Yevpatoriya (yĕfpətô´rēə), city (1989 pop. 109,000), E Crimea. From 1954 part of Ukraine (then the Ukrainian SSR), it passed to Russian control in 2014 after the occupation and annexation of Crimea. Yevpatoriya is a Black Sea port, a rail hub, and a vacation and health resort. Fishing, food processing, wine making, limestone quarrying, weaving, and the manufacture of building materials, machinery, and furniture are the chief industries.
Yevpatoriya stands on the site of the ancient Greek colony of Kerkinitida, founded in the 6th cent. BC In the 1st cent. BC the area was captured by the Pontian king Mithradates VI (Mithradates Eupator), for whom the city is named. Changing hands many times, Yevpatoriya came under the control of the Turko-Tatars in the 13th cent.; they later became vassals of the Ottoman empire, which took the city in 1478. Russia annexed Yevpatoriya along with the rest of the Crimea in 1783, and during the Crimean War it was occupied (1854) by British, French, and Turkish troops. Historic landmarks include a 16th-century mosque and the ruins of the Tatar fortress (15th cent.). The name of the city is sometimes transliterated Evpatoriya or Eupatoria.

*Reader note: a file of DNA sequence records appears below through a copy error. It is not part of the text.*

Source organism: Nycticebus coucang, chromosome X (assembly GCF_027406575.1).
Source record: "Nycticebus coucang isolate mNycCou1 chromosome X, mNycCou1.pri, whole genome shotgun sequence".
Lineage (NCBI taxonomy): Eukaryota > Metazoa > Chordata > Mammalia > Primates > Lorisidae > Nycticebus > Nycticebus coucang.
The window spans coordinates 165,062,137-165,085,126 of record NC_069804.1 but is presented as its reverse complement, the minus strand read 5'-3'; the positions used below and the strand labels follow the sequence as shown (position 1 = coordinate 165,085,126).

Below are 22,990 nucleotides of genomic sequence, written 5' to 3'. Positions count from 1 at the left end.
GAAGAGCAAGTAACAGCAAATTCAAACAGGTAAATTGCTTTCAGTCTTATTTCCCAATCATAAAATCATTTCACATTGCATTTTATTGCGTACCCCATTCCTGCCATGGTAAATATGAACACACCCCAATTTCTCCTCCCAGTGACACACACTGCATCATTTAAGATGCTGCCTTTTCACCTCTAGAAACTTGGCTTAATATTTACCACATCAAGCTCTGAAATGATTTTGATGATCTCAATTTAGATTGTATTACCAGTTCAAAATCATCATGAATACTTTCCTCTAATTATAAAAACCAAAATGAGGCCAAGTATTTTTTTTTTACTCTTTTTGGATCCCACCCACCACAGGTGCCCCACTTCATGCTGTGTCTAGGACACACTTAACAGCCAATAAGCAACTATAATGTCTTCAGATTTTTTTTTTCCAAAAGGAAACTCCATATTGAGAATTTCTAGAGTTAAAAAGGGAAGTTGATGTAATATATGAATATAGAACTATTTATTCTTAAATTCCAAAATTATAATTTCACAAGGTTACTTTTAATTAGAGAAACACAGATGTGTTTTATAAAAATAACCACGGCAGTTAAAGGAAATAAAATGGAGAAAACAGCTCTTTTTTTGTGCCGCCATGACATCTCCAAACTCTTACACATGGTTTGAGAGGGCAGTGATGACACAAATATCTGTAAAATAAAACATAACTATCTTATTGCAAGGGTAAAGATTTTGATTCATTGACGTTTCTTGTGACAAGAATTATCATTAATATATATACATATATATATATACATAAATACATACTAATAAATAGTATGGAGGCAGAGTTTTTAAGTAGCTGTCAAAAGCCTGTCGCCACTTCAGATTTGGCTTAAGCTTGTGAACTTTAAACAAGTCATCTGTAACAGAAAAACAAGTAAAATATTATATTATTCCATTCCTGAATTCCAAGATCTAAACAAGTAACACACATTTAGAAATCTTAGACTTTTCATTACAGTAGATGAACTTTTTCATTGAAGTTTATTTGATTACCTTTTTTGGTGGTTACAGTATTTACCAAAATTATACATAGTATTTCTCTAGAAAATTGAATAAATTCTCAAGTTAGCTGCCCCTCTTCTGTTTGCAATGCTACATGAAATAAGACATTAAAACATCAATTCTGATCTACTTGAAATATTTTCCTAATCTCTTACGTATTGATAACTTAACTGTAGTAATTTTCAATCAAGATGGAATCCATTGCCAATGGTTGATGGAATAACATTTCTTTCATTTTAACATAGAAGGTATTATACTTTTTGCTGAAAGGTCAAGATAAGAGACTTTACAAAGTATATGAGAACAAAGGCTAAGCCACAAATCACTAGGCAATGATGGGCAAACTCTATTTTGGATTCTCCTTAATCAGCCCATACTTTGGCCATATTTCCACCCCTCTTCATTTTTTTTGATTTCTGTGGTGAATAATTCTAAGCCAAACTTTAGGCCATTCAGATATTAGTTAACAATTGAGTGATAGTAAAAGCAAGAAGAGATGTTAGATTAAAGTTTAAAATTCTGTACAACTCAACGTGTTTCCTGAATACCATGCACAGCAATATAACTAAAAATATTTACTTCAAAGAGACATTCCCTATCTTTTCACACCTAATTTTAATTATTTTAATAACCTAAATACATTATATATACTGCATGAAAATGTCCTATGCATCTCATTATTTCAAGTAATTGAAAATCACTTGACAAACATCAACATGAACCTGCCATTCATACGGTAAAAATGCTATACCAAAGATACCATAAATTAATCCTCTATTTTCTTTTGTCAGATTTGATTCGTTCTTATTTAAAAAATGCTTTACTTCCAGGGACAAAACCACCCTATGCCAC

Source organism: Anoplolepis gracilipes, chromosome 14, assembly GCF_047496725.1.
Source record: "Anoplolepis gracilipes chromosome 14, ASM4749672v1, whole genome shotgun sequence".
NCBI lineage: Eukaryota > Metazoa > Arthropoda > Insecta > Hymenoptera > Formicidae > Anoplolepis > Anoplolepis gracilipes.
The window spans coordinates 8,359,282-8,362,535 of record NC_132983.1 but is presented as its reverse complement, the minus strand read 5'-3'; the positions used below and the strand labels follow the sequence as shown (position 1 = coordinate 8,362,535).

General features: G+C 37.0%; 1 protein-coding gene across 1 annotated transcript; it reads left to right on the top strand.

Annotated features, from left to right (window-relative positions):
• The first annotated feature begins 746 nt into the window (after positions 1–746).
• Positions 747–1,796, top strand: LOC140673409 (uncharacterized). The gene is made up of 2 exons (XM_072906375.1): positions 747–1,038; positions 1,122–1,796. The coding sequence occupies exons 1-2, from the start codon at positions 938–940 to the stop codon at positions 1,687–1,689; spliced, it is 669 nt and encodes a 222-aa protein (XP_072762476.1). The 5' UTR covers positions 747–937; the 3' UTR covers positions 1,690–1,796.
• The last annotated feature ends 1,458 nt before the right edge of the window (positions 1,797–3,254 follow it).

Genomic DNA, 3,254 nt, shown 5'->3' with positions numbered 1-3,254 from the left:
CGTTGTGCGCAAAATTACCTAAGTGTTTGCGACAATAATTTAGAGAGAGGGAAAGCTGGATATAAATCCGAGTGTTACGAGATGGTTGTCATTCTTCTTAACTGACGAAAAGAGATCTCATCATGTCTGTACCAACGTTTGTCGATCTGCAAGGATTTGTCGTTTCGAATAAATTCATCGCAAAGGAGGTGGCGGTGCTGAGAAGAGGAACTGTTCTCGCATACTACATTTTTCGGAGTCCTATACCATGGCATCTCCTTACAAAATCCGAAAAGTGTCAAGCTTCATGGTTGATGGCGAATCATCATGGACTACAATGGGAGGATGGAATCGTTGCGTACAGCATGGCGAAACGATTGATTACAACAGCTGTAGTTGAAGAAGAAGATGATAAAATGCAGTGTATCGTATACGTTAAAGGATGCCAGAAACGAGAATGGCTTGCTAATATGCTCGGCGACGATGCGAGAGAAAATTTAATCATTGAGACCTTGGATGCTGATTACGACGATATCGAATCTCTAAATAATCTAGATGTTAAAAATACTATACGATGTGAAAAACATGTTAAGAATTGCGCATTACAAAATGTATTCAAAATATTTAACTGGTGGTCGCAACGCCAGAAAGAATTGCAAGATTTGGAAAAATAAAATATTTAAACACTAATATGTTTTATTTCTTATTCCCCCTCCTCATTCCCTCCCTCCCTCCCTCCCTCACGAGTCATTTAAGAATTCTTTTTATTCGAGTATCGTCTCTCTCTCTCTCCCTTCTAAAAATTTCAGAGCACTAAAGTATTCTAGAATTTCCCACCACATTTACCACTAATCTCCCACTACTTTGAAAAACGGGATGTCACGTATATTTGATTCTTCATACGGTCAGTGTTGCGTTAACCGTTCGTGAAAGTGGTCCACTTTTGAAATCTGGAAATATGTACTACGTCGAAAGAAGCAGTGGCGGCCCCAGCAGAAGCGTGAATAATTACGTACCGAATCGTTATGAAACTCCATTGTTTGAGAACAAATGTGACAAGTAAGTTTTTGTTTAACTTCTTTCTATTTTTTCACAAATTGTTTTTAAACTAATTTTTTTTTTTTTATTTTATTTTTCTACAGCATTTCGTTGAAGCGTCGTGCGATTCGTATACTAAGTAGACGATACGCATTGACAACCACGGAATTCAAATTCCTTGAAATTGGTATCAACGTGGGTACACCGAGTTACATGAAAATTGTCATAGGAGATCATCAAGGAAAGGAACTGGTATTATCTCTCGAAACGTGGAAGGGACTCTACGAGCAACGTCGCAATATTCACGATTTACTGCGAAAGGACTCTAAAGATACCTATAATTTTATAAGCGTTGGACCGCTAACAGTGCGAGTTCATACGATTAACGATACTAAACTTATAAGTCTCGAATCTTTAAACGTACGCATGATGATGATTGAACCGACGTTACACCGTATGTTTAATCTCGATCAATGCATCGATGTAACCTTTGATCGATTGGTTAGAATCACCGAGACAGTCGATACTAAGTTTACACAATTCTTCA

"Yevpatoriya." The Columbia Encyclopedia, 6th ed.. . Encyclopedia.com. (January 16, 2018). http://www.encyclopedia.com/reference/encyclopedias-almanacs-transcripts-and-maps/yevpatoriya
"Yevpatoriya." The Columbia Encyclopedia, 6th ed.. . Retrieved January 16, 2018 from Encyclopedia.com: http://www.encyclopedia.com/reference/encyclopedias-almanacs-transcripts-and-maps/yevpatoriya
Encyclopedia.com gives you the ability to cite reference entries and articles according to common styles from the Modern Language Association (MLA), The Chicago Manual of Style, and the American Psychological Association (APA).
Within the “Cite this article” tool, pick a style to see how all available information looks when formatted according to that style. Then, copy and paste the text into your bibliography or works cited list.
Because each style has its own formatting nuances that evolve over time and not all information is available for every reference entry or article, Encyclopedia.com cannot guarantee each citation it generates. Therefore, it’s best to use Encyclopedia.com citations as a starting point before checking the style against your school or publication’s requirements and the most-recent information available at these sites:
Modern Language Association
The Chicago Manual of Style
American Psychological Association
- Most online reference entries and articles do not have page numbers. Therefore, that information is unavailable for most Encyclopedia.com content. However, the date of retrieval is often important. Refer to each style’s convention regarding the best way to format page numbers and retrieval dates.
- In addition to the MLA, Chicago, and APA styles, your school, university, publication, or institution may have its own requirements for citations. Therefore, be sure to refer to those guidelines when editing your bibliography or works cited list.